According to the acting Director of the Office of Personnel Management (OPM), Beth Cobert, OPM launched a new verification website hosted by the Pentagon that allows you to check to see if your personal information was compromised in the OPM data breech last summer. The site, which has a dmdc.osd.mil URL, asks the individual to input personal information such as name, DOB, SSN, address, email address, and the reason for the request. The drop down for the reason includes:
Late last Fall the Office of Personnel Management (OPM) implemented the first 2 tiers of the new 5-tier background investigation process that was approved through collaboration between OPM and the Office of the Director of National Intelligence (ODNI). Although OPM did not send out an official notice to the field that they were implementing Tiers 3 and 3R (reinvestigation) effective in FY 2016, they have now been incorporated into the new billing standards (Federal Investigations Notice No. 16-01 issued on October 2, 2015). OPM still has not revealed when it will implement Tiers 4 and 5. Below are what the new tiers look like:
In an interesting Defense Office of Hearing and Appeals case, at issue was the marijuana use of a contractor who was working in a public trust position and subsequently applied for a security clearance. In 2008 for the public trust position she noted on her background investigation paperwork that she had used marijuana from 2003 to 2008 while in college. This issue was favorably adjudicated and she was cleared to work in the public trust position. Fast forward to 2013 when she filled out an SF-86 for a security clearance and disclosed new drug use information on the form stating she had used marijuana ten times between 2009 and 2013.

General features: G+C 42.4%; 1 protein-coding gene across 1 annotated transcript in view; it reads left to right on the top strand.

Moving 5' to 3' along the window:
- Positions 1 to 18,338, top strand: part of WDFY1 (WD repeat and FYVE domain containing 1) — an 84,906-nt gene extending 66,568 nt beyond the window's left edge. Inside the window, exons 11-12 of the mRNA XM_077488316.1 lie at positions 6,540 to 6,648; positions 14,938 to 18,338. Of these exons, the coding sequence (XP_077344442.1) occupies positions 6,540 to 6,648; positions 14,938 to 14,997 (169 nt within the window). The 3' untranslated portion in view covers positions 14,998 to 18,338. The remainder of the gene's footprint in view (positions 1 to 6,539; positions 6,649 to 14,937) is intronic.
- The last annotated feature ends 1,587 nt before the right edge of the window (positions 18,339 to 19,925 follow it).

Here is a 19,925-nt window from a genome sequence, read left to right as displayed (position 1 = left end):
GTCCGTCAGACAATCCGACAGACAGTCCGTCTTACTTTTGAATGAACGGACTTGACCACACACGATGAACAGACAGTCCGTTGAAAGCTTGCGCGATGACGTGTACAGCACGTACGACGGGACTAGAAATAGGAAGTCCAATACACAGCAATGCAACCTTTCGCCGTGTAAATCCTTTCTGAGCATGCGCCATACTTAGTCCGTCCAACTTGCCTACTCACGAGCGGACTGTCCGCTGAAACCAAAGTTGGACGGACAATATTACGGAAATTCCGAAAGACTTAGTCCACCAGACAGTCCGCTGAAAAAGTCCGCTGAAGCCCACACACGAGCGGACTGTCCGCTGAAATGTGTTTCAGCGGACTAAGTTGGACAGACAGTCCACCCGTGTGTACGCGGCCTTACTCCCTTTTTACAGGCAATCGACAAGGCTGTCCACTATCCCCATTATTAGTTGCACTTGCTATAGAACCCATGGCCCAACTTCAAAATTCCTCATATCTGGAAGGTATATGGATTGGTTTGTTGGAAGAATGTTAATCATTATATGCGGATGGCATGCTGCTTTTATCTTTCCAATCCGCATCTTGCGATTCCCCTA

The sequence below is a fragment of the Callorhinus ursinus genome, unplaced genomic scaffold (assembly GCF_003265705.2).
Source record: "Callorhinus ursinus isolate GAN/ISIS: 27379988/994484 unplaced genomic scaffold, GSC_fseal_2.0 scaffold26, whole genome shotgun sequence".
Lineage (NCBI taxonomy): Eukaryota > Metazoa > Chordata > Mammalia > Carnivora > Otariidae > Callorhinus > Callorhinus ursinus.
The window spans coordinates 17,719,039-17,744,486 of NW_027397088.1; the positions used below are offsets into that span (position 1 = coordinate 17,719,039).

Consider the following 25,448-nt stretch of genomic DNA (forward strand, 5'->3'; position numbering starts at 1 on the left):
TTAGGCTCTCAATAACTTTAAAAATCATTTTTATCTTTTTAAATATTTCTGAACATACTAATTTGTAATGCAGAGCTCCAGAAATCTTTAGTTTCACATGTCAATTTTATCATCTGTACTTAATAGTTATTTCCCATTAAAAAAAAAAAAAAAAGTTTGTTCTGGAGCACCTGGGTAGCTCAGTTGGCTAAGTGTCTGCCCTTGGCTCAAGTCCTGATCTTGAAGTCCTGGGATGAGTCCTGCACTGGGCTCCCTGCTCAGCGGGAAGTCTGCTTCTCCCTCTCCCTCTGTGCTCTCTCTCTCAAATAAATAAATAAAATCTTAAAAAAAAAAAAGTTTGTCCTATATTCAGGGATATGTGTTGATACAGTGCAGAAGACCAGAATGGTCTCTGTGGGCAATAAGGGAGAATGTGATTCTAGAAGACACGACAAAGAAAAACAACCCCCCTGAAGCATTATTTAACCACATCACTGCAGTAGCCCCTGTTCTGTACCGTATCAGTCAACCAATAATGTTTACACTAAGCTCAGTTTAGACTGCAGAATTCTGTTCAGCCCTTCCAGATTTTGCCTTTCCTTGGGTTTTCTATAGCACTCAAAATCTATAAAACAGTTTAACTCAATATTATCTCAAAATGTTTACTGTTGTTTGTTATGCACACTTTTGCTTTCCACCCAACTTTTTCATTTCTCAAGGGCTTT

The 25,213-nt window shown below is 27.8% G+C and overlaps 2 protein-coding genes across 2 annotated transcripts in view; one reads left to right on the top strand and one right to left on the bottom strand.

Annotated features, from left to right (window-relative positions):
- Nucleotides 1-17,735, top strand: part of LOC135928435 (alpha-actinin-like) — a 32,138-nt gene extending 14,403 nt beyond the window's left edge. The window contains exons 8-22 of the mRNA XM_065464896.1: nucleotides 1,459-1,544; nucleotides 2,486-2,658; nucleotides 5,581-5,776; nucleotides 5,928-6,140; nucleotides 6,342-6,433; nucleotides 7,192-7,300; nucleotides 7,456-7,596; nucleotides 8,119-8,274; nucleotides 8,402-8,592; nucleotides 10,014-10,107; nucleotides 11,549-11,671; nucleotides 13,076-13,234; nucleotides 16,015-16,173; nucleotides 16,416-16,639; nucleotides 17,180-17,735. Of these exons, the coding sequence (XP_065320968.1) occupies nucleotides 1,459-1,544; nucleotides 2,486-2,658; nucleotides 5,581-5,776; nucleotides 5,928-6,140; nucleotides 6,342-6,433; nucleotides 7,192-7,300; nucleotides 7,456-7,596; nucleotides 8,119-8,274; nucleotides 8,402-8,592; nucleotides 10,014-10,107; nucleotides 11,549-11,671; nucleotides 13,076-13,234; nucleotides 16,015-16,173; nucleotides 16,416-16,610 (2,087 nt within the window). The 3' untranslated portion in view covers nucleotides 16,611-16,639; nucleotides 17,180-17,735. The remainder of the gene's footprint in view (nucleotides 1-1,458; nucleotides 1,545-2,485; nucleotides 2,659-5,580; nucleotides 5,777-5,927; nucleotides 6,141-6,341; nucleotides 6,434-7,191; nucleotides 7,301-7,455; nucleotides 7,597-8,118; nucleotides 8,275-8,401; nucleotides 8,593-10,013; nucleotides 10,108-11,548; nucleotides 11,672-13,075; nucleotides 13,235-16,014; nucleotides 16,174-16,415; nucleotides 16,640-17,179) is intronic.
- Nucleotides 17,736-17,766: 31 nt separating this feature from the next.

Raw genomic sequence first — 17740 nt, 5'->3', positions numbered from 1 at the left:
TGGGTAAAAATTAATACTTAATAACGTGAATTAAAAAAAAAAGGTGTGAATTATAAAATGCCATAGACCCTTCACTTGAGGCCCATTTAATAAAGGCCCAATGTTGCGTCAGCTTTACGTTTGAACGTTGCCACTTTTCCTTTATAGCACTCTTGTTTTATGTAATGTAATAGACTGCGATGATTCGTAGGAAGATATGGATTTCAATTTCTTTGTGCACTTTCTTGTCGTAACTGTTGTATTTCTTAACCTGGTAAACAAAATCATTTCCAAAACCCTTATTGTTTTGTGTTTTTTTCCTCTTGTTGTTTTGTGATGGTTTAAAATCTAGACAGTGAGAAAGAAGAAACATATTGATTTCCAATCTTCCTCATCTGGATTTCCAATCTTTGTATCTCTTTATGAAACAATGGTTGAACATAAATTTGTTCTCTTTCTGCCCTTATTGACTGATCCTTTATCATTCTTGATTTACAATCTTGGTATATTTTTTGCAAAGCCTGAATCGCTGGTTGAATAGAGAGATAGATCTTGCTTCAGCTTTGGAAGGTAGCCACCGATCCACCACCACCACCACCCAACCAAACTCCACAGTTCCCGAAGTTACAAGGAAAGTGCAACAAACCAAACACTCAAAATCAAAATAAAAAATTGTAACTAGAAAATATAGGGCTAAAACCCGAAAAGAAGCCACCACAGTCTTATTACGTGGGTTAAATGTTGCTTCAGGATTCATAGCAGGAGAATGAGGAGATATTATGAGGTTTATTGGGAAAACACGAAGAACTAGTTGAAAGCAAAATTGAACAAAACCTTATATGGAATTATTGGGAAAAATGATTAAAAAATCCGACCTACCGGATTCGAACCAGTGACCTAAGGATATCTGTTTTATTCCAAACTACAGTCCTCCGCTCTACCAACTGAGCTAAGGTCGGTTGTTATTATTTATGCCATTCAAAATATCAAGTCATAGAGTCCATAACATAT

I came across an interesting case about a U.S. Army soldier who attempted to sell classified information to who he thought was a Russian officer. The story, as described by the ensuing joint investigation conducted by Army Counterintelligence, Air Force Office of Special Investigations, and FBI investigators reads like something out of a Brad Thor bestseller. Stationed at a joint Army-Air Force base in Alaska in 2011, this military police soldier, who had been known to spout radical anti-government rhetoric and white supremacist views, decided to cash in on his access to classified national security information by selling it to the Russians.